What to do After an Accident
Being involved in a sudden accident can be unnerving and even traumatizing. One moment, you are going about your day as any other and the next moment, you may be injured and requiring medical treatment. In the first minutes after any type of accident, it is natural to be unsure of what to do. Do you report the accident to authorities? Do you need to go to the emergency room? What should you say to others involved?
While it is normal to have these valid questions, doing the wrong things – or failing to do important things – after an accident can affect your legal rights in any subsequent legal claim. For this reason, it is important to keep a clear mind and remember the following tip about what to do after a personal injury.
Get emergency medical attention if necessary.
Some accidents can cause sprains, strains, neck injuries, and similar conditions that need medical attention but perhaps not immediately. In some other situations, however, accident victims may have sustained severe injuries that need to be stabilized and treated as soon as possible.
If you have been seriously injured, you should never hesitate to call 911 to send emergency medical personnel to the scene of the accident. If EMTs believe that you need to be taken in an ambulance immediately, always listen to them. If certain injuries are not stabilized, they can become significantly worse and major complications can develop. This is especially true if you are suspected to have a spinal cord injury or internal injuries or hemorrhaging.
While going straight to the hospital will eliminate your ability to take the following steps, know that there are still ways to gather evidence and prevail in a legal claim. Your physical health is the highest priority following an injury and many people who are transported away from the scene of an accident can successfully recover financially. That being said, if you are able to remain at the scene of an accident, you should take the following steps to help your personal injury claim.
In this day and age, almost all of us carry cameras right in our pockets. You should take out your smartphone and begin taking pictures of the scene of the accident and more. Changing circumstances following an accident can make it more difficult to prove what caused the accident to occur.
For example, if you are in a hotel and fall down the stairs because there was a broken railing, the owner of the hotel should be held liable for negligently failing to repair the railing. However, in many cases, the owner will repair the railing as soon as possible to avoid any additional accidents on that staircase.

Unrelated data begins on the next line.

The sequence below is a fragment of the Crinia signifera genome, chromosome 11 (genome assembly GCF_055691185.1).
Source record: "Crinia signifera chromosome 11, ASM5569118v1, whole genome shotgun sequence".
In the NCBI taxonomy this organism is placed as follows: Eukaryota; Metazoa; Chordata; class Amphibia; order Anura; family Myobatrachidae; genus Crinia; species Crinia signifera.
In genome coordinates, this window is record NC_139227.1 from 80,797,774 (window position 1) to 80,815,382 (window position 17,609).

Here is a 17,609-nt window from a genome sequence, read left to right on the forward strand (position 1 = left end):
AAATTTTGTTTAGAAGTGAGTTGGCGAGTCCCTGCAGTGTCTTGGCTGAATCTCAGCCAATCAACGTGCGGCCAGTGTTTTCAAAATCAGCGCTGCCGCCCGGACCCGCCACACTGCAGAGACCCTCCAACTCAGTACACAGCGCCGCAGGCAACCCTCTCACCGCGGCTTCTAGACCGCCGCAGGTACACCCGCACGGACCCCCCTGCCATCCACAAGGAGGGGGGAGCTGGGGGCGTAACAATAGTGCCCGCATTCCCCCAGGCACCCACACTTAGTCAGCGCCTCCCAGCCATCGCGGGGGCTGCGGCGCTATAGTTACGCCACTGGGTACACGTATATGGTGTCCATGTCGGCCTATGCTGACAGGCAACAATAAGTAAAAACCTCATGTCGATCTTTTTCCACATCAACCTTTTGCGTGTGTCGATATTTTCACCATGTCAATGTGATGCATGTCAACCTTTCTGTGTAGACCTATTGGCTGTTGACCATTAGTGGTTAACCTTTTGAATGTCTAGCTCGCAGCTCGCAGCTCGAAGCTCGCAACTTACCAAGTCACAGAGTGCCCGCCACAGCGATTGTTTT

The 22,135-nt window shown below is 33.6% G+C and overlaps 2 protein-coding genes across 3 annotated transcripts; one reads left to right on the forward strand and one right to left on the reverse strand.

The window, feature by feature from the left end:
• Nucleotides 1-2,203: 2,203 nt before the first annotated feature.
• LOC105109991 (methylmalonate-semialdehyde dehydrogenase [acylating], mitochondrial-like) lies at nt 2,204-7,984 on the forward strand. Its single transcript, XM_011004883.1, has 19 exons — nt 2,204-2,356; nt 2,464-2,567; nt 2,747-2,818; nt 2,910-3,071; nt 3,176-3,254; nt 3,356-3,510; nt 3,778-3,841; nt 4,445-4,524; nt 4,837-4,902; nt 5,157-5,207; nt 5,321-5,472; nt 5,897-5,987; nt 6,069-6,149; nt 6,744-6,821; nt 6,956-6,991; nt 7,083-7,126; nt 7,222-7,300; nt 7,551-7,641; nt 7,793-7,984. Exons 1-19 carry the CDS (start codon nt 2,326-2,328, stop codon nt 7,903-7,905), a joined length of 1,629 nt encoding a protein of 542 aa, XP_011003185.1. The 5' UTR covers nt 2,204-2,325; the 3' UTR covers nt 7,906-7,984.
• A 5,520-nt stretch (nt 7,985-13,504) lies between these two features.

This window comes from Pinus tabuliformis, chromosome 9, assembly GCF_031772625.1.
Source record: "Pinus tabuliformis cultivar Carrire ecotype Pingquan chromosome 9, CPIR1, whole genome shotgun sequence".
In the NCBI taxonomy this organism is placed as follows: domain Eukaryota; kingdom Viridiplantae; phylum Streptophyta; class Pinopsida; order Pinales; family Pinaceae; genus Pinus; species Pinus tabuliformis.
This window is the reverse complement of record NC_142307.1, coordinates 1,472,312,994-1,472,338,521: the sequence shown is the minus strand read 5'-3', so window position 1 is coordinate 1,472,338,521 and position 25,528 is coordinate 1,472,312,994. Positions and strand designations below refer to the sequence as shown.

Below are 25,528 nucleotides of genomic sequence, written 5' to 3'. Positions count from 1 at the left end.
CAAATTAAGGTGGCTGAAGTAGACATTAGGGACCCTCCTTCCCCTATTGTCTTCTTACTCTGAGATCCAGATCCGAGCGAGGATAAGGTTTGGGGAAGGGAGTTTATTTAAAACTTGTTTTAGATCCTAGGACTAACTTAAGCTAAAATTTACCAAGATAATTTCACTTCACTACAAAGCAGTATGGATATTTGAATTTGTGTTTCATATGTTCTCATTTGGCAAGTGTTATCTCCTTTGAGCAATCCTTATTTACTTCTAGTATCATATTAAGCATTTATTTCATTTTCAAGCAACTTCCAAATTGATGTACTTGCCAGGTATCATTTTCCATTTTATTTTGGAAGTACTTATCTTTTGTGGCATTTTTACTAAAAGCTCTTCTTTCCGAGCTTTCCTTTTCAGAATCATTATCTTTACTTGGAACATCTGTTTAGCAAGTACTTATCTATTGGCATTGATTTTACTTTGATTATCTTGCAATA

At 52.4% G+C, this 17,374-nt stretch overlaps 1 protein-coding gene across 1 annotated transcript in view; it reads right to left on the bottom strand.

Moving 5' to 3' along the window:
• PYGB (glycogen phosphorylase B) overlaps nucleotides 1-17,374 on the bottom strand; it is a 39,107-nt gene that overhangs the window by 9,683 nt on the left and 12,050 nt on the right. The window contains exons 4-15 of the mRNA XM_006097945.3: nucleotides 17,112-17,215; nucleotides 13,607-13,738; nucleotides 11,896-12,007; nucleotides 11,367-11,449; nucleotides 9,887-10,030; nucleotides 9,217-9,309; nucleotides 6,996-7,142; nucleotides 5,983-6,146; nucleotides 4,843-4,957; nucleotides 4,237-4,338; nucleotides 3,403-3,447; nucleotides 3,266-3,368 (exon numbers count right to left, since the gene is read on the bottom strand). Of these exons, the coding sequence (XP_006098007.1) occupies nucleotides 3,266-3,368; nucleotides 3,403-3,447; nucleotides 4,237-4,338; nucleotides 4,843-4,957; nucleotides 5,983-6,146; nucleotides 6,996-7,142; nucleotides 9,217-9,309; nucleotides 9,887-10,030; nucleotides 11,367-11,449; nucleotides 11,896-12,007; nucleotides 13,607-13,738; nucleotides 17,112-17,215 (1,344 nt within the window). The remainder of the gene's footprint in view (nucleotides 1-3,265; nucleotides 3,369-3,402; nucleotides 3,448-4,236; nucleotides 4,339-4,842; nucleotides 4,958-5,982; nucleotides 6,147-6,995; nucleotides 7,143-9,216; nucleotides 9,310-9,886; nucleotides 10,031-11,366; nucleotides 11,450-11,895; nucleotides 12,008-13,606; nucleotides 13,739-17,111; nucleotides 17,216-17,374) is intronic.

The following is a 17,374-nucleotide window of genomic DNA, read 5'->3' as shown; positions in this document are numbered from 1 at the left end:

While you know the railing was broken, if the owner repairs it, it will be difficult to get any actual proof that it was broken at the time of your fall. If you have a picture of the broken railing, however, it will serve as evidence that a hazardous condition had once existed and led to your accident.
The same is true for certain injuries. If you suffered a deep and painful laceration in your accident, it may likely be healed by the time your legal claim is filed. Seeing a picture of the severity of the cut can be significantly more persuasive than simply hearing a verbal description. Therefore, you should take pictures before the cut heals.
The following are only some examples of pictures you may want to take after an accident:
- Any injuries you suffered
- Hazardous property conditions
- Damage to vehicles
- Any tire or skid marks
- Road conditions
- Traffic signs that were not visible
Report the accident.
How your report the events of your accident at the time can play a role in a future legal case. You want to make sure the proper authorities know what happened as soon as possible. This can include:
- Your boss after a workplace accident
- The nursing home administration after a nursing home injury
- A business owner after a slip and fall
- The police after a traffic accident
By filing a report, you can get your version of events memorialized in writing. It also helps establish a timeline of when the accident occurred and the conditions at the time of the accident.